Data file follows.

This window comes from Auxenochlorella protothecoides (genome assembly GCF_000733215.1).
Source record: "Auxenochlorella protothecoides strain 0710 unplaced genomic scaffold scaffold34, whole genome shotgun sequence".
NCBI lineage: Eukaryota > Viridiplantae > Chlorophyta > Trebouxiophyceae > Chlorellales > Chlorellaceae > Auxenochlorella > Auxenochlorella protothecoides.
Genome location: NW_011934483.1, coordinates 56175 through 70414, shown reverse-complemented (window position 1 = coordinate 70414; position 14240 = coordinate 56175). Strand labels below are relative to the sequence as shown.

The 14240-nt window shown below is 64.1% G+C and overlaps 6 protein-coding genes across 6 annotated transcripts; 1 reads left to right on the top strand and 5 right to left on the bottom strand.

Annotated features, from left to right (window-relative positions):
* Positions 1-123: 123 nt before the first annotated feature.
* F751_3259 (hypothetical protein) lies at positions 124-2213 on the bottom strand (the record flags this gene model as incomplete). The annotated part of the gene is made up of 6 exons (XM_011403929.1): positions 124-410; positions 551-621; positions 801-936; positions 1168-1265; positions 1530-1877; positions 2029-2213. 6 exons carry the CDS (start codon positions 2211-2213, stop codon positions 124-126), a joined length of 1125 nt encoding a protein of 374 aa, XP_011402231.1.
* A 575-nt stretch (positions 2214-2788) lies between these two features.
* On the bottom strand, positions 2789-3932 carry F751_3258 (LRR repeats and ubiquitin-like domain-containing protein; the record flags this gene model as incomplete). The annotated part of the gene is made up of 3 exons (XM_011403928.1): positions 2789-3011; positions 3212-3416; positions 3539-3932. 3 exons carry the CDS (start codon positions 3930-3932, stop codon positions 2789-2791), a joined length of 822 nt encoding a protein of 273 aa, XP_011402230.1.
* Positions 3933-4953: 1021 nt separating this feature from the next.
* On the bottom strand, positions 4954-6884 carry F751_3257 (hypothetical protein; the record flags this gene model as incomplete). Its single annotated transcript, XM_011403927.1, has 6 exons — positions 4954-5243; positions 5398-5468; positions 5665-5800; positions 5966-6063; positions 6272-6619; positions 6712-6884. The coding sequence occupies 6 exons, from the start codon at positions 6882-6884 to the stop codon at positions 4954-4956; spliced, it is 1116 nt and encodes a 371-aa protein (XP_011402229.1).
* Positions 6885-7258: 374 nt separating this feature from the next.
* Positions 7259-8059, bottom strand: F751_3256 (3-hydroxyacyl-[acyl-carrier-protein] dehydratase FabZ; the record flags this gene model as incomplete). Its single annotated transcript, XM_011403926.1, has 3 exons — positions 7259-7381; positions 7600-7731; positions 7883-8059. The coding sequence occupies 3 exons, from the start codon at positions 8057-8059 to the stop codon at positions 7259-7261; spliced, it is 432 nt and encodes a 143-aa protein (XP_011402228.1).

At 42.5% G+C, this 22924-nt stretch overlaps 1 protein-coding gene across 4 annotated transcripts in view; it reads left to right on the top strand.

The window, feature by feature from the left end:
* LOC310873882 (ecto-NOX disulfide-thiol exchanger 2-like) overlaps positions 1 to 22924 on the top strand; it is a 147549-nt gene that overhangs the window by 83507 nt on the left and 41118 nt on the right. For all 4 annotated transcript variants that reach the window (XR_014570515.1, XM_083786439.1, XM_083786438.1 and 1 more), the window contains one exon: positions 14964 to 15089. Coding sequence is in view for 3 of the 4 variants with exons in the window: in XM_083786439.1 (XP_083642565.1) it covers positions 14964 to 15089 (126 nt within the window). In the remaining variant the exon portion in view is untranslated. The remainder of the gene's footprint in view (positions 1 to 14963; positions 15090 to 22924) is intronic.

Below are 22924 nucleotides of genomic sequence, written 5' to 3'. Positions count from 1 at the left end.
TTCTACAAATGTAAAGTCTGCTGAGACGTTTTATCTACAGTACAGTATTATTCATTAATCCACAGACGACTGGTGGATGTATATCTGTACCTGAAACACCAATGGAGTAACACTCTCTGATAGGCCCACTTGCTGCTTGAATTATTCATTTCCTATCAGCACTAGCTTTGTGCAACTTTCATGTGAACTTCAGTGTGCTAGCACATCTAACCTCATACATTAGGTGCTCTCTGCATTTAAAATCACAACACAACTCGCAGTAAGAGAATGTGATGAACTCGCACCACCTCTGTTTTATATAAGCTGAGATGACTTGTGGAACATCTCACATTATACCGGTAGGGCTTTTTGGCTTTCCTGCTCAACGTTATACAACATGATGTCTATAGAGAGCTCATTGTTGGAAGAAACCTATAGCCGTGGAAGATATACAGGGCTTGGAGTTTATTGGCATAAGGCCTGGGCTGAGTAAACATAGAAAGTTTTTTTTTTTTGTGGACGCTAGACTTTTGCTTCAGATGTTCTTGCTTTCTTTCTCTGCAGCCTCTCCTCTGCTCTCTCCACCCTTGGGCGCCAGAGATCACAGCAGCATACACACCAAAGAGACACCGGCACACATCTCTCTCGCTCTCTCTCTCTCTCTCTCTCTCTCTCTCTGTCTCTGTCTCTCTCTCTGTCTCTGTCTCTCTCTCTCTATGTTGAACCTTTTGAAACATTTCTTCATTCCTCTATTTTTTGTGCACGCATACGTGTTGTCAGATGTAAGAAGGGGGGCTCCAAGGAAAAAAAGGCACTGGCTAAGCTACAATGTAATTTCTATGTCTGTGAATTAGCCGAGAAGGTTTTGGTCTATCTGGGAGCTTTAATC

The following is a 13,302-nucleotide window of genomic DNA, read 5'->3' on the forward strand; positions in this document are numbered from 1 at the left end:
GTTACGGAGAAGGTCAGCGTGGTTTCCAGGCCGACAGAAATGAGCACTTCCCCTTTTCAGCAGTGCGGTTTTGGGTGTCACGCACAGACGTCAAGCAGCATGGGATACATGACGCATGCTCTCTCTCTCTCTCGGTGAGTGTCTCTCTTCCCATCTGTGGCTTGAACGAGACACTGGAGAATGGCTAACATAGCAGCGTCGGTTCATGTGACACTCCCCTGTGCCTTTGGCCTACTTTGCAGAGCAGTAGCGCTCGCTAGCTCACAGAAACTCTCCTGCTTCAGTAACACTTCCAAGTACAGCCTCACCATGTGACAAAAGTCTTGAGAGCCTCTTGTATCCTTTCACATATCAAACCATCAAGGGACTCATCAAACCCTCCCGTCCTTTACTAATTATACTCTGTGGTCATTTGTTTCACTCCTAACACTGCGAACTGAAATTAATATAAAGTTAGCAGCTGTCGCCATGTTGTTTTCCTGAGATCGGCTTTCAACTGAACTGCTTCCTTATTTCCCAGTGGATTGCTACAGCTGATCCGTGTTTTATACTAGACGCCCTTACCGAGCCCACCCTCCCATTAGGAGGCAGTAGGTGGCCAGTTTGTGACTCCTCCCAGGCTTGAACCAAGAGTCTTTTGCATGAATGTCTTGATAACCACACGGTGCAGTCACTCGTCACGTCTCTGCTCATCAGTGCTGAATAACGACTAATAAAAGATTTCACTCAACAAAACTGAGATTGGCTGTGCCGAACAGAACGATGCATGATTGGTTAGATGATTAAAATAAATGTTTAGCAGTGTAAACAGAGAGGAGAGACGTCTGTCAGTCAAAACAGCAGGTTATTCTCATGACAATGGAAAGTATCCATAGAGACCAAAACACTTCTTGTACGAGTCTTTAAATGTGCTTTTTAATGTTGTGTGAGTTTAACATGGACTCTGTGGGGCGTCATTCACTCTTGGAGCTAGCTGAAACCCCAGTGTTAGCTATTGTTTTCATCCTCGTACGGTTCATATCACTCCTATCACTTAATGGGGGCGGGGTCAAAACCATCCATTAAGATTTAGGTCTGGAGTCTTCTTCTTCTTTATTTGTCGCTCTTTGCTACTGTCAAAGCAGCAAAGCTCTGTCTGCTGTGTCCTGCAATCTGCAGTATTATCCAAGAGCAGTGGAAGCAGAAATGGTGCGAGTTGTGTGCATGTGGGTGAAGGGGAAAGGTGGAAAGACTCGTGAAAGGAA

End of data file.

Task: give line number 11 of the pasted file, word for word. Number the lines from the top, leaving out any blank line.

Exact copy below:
* Positions 3933-4953: 1021 nt separating this feature from the next.